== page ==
At one point, Mary-Frances requested a sketch of folded paper like the maze in one of the heads, and she used it on the title page. Other elements were plucked from the six portraits--a bird, a gun, insects, flower--and woven into the text pages, as well as appearing like a passage into the prefatory and out the concluding pages. The jacket flaps and rear of the jacket also show how she has re-used signal elements like the passion flowers and moth and gun, all dark and shadowy in the rich blue of the background. The foliate bar code detail that Clive liked on Glimmerglass? There's a moth that has settled onto, slightly into, the bar code of Maze of Blood.

What strikes me about all these triangular relationships is that they are founded on a trust in the abilities and creativity of other artists. In all cases, the people involved respected the abilities of the others and left them in freedom. While it always seemed that a good deal of collaboration was happening because I was constantly seeing fresh images, in truth we were simply immersed in one another's work and having the great and happy pleasure of watching how one art generates another. Seeing the energies of the initial work flow elsewhere and generate new work is marvelous. When this sort of collaboration goes well, each person is a part of a dynamic, moving whole--as, say, one spiral branch of a triskelion.

p. s. In answer to another question, the hardcover of Thaliad is only available via the Phoenicia site. The paperback can be ordered via the usual places.

p. p. s. If you want to see Clive's lovely response and some also-lovely comments, go here. And Alan Lee has ordered three of our books! My fantasy-loving, writing-and-cartooning child was as excited as when a Diana Wynne Jones blurb arrived for Ingledove.

p. p. p. s. All the above is an attempt to describe something that is simple, full of love and joy and magic.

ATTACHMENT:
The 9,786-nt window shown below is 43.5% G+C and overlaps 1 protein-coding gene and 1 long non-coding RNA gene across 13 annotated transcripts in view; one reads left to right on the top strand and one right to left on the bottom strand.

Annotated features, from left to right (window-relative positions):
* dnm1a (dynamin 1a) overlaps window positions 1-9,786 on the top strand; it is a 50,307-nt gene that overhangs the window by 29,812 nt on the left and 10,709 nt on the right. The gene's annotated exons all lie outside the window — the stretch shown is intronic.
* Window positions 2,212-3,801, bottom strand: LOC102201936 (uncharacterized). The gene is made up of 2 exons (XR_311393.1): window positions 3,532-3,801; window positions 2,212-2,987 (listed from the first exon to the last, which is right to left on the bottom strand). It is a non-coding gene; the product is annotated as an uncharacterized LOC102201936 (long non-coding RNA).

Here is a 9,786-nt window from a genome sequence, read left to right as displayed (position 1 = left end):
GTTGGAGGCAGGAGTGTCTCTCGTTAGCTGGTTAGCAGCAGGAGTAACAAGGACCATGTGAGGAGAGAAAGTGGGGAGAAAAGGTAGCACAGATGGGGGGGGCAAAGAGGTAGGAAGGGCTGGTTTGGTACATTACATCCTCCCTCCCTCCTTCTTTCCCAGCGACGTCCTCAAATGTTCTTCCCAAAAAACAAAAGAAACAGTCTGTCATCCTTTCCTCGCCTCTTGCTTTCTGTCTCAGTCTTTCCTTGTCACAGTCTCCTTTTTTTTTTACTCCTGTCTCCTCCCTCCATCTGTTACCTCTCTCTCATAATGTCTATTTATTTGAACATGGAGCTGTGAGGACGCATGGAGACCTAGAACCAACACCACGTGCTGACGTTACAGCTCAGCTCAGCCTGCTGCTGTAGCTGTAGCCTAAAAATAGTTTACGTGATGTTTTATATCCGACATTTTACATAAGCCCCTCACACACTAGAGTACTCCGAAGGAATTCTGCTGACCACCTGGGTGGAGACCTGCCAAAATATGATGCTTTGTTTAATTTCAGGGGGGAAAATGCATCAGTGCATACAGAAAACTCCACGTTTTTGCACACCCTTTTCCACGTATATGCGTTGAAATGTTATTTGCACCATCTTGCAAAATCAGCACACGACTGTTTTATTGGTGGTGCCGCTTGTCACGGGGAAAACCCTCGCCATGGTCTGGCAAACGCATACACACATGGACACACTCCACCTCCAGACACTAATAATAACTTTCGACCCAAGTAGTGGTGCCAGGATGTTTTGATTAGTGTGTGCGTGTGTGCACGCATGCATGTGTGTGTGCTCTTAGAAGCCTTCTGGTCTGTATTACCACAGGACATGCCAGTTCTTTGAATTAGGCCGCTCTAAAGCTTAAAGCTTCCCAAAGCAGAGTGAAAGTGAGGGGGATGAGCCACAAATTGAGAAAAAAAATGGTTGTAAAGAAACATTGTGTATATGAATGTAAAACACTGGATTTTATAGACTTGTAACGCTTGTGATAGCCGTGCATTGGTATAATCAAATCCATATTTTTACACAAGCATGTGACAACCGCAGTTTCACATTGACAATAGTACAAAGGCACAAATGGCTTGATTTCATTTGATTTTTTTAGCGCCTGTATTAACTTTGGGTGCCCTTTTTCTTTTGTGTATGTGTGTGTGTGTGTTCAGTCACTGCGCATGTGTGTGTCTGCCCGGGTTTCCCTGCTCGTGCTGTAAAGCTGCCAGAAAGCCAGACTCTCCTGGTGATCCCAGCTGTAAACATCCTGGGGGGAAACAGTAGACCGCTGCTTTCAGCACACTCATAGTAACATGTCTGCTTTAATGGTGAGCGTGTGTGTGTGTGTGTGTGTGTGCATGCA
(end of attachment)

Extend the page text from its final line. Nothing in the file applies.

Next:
1. Marly, I follow where you lead, and then in a neat reversal, you follow me. It's as though you tell me where we're going, but then happily sit in the passenger seat to let me take my own route there. Mary-Frances is our companion, and she makes sure that we arrive intact. So you set the destination, I choose the route, and Mary-Frances is the mechanic who remembers to put the fuel in, checks the oil and pumps the tyres, in order to get our cranky vehicle safely to the end of its journey. It's a classic 'quest' tale, with a beautifully finished book at the end of it. Ha ha.

    1. I like that! And thank you for the good Facebook post--made my morning to have Rebecca shouting in excitement!

  2. A beautful post on such successful collaborations. Bravo to all!

    1. Thanks, Marja-Leena--have a wonderful Christmas!

  3. Thanks for all your kind words, Marly! It was a great pleasure to work with you and Clive and I hope we can do it again!

  4. Thanks for all your kind words, Marly! It was a great pleasure to work with you and Clive and I hope we can do it again!

  5. Marly, just so that you know, Alan Lee now has a copy of Maze of Blood, too, sent by me. And last week I got an unexpected but wonderful swop almost by return of post, which I know you've seen at Facebook!

    1. Yes, that was delightful! You lucky boy.

      And thank you for sending him a copy--such a good thing to do.


Alas, I must once again remind large numbers of Chinese salesmen and other worldwide peddlers that if they fall into the Gulf of Spam, they will be eaten by roaming Balrogs. The rest of you, lovers of grace, poetry, and horses (nod to Yeats--you do not have to be fond of horses), feel free to leave fascinating missives and curious arguments.